We live with machines. This has become obvious in contexts as diverse as medicine, education, military, leisure, food, and industry, where we form a range of complex relationships with technologies. By bringing researchers and practitioners from these contexts together, this conference invites reflection on practices of care that are developed and challenged between humans and machines, as well as other ‘nonhuman’ groups.
Machines with ever-advanced capabilities are now being developed and deployed to provide companionship and treatment for elderly people, as well as young children with autism and other conditions; they are being sent out to battlefields and hostile terrains to locate mines, patrol borders, and provide defence; and they have been outperforming humans in mass-scale industrial operations for many years now, replacing human labour in a number of processes. The increasing agency of machines, as well as efforts to increase their autonomy, may challenge the assumption that machines are inert tools, as they participate in increasingly complex relationships with humans.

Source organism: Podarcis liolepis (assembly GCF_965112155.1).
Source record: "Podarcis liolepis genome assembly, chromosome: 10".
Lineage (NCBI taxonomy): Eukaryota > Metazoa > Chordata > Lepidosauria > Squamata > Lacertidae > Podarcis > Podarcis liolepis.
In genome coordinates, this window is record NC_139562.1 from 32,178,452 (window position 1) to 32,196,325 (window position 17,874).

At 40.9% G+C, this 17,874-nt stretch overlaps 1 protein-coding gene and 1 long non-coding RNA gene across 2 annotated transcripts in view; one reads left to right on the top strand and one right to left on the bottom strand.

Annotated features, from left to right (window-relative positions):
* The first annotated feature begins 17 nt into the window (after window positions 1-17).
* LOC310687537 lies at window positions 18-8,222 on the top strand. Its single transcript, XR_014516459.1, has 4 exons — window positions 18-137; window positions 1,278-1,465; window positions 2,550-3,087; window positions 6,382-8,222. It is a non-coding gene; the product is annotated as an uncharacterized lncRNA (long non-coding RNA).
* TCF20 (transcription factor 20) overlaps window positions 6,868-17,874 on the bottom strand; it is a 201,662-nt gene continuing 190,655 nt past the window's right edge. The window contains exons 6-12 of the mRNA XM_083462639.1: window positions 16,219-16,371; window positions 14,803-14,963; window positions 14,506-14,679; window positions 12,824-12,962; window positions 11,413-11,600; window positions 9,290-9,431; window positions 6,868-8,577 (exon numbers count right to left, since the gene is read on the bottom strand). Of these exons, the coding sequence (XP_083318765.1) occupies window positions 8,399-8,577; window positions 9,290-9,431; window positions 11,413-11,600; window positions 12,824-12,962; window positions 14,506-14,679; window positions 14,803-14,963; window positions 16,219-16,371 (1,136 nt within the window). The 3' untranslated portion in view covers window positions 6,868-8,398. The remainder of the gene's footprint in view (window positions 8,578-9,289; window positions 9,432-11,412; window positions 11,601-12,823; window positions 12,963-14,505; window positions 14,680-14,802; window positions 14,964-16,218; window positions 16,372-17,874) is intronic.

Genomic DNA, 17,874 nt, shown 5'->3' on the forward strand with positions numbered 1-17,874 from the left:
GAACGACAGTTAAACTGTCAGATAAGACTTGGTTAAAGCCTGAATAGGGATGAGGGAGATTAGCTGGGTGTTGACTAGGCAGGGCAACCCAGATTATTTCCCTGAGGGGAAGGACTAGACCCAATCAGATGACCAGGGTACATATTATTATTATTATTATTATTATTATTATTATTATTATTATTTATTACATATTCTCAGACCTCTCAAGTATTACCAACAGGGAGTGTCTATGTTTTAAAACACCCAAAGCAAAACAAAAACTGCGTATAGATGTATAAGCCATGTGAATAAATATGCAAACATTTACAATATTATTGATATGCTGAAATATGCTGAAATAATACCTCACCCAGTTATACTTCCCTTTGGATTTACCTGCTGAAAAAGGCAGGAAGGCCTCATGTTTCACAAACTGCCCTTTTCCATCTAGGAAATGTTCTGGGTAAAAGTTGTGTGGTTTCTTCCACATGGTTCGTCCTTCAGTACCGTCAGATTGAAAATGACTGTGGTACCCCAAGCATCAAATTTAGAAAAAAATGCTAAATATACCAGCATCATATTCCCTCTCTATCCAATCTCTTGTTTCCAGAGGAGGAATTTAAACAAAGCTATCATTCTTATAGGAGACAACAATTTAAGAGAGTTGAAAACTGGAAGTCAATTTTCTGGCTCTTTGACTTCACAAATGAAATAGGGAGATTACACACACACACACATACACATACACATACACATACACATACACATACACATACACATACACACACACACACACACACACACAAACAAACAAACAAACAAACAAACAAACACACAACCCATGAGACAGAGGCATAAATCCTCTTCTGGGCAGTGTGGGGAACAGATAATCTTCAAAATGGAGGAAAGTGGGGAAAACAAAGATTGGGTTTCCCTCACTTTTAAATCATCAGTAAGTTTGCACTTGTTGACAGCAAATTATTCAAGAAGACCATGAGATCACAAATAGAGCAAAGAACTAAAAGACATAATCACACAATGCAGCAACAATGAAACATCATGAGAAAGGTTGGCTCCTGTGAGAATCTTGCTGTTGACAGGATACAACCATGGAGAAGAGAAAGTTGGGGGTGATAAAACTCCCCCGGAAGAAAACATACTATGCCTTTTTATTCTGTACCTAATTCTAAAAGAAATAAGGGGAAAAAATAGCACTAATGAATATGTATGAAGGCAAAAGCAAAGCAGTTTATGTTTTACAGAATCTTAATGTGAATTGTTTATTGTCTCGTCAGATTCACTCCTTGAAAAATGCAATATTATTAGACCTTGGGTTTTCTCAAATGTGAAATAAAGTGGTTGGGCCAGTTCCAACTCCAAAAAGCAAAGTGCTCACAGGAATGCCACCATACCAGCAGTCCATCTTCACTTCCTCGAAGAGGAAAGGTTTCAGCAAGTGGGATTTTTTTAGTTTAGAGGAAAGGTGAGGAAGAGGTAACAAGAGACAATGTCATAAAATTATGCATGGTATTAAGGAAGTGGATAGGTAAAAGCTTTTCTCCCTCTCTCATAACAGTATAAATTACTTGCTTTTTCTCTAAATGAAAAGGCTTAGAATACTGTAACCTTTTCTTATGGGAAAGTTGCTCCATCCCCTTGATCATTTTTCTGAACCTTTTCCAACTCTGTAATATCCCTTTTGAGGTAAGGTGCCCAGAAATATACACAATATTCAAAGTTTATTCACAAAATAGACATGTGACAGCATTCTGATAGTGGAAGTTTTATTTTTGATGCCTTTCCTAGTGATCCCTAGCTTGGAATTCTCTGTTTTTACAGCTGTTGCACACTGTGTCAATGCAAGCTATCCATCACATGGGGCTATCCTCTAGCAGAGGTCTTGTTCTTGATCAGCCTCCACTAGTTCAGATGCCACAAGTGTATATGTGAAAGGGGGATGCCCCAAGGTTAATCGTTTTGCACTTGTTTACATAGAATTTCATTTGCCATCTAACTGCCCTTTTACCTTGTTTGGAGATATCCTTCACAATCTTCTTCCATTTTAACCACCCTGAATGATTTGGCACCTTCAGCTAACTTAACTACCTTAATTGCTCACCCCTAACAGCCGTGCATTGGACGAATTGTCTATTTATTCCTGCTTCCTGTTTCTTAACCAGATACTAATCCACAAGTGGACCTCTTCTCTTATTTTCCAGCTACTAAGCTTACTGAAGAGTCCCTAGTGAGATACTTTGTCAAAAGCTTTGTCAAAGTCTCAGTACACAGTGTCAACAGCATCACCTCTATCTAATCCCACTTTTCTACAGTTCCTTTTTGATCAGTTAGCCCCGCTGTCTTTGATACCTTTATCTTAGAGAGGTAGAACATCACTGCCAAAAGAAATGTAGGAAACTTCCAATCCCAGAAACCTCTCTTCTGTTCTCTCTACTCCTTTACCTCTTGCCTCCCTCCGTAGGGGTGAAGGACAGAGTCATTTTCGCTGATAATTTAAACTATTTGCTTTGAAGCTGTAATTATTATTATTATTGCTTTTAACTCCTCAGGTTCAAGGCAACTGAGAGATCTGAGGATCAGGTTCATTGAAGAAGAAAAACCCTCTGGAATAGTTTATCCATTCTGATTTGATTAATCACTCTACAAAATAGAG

Such relationships can be characterised or promoted by appeals to the notion of ‘care’, but critical reflection on this is needed in order to ascertain the assumptions behind the use of this term, as well as the issues that it raises as part of our engagement with machines.
More details of the event can be found at the website: http://lincolntheologicalinstitute.com/care-and-machines. There is also a link to register on the website (registration closes on the 10th October).